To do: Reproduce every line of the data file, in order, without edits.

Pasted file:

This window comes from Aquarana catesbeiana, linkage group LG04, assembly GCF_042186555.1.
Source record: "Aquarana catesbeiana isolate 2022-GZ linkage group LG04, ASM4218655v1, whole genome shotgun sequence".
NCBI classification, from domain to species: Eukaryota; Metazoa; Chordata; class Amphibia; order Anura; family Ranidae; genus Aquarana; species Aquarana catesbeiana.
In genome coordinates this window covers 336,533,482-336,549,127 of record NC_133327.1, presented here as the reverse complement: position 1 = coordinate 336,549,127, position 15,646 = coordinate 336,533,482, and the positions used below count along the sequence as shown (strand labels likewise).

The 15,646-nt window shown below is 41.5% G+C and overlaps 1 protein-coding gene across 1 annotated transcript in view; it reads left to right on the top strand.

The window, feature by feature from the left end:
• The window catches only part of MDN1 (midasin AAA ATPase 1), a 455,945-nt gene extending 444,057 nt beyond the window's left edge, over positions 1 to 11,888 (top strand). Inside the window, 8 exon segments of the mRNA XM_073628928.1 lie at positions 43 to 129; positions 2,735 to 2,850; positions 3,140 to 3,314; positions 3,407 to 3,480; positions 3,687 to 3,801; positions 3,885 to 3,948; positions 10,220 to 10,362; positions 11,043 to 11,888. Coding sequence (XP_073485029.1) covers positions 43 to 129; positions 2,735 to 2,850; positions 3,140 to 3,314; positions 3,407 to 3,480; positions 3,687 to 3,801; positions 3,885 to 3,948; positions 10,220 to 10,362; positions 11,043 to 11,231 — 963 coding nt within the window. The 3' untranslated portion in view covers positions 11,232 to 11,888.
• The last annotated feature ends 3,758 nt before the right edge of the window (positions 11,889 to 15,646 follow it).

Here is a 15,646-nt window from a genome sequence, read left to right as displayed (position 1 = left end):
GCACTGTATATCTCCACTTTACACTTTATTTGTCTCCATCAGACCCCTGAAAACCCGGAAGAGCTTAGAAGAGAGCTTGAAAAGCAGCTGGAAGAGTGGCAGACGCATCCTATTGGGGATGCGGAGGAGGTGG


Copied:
This window comes from Aquarana catesbeiana, linkage group LG04, assembly GCF_042186555.1.
Source record: "Aquarana catesbeiana isolate 2022-GZ linkage group LG04, ASM4218655v1, whole genome shotgun sequence".
NCBI classification, from domain to species: Eukaryota; Metazoa; Chordata; class Amphibia; order Anura; family Ranidae; genus Aquarana; species Aquarana catesbeiana.
In genome coordinates this window covers 336,533,482-336,549,127 of record NC_133327.1, presented here as the reverse complement: position 1 = coordinate 336,549,127, position 15,646 = coordinate 336,533,482, and the positions used below count along the sequence as shown (strand labels likewise).

The 15,646-nt window shown below is 41.5% G+C and overlaps 1 protein-coding gene across 1 annotated transcript in view; it reads left to right on the top strand.

The window, feature by feature from the left end:
• The window catches only part of MDN1 (midasin AAA ATPase 1), a 455,945-nt gene extending 444,057 nt beyond the window's left edge, over positions 1 to 11,888 (top strand). Inside the window, 8 exon segments of the mRNA XM_073628928.1 lie at positions 43 to 129; positions 2,735 to 2,850; positions 3,140 to 3,314; positions 3,407 to 3,480; positions 3,687 to 3,801; positions 3,885 to 3,948; positions 10,220 to 10,362; positions 11,043 to 11,888. Coding sequence (XP_073485029.1) covers positions 43 to 129; positions 2,735 to 2,850; positions 3,140 to 3,314; positions 3,407 to 3,480; positions 3,687 to 3,801; positions 3,885 to 3,948; positions 10,220 to 10,362; positions 11,043 to 11,231 — 963 coding nt within the window. The 3' untranslated portion in view covers positions 11,232 to 11,888.
• The last annotated feature ends 3,758 nt before the right edge of the window (positions 11,889 to 15,646 follow it).

Here is a 15,646-nt window from a genome sequence, read left to right as displayed (position 1 = left end):
GCACTGTATATCTCCACTTTACACTTTATTTGTCTCCATCAGACCCCTGAAAACCCGGAAGAGCTTAGAAGAGAGCTTGAAAAGCAGCTGGAAGAGTGGCAGACGCATCCTATTGGGGATGCGGAGGAGGTGG